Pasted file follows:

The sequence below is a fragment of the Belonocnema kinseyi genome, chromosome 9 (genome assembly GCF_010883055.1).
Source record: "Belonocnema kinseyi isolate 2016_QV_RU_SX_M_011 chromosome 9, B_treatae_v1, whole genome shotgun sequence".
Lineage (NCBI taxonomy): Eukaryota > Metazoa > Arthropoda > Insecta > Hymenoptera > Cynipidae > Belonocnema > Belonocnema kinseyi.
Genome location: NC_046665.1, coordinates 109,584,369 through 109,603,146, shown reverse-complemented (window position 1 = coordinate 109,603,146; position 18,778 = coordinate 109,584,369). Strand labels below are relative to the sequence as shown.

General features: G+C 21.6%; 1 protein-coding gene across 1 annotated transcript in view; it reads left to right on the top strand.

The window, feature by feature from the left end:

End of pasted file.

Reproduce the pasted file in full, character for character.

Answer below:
The sequence below is a fragment of the Belonocnema kinseyi genome, chromosome 9 (genome assembly GCF_010883055.1).
Source record: "Belonocnema kinseyi isolate 2016_QV_RU_SX_M_011 chromosome 9, B_treatae_v1, whole genome shotgun sequence".
Lineage (NCBI taxonomy): Eukaryota > Metazoa > Arthropoda > Insecta > Hymenoptera > Cynipidae > Belonocnema > Belonocnema kinseyi.
Genome location: NC_046665.1, coordinates 109,584,369 through 109,603,146, shown reverse-complemented (window position 1 = coordinate 109,603,146; position 18,778 = coordinate 109,584,369). Strand labels below are relative to the sequence as shown.

General features: G+C 21.6%; 1 protein-coding gene across 1 annotated transcript in view; it reads left to right on the top strand.

The window, feature by feature from the left end: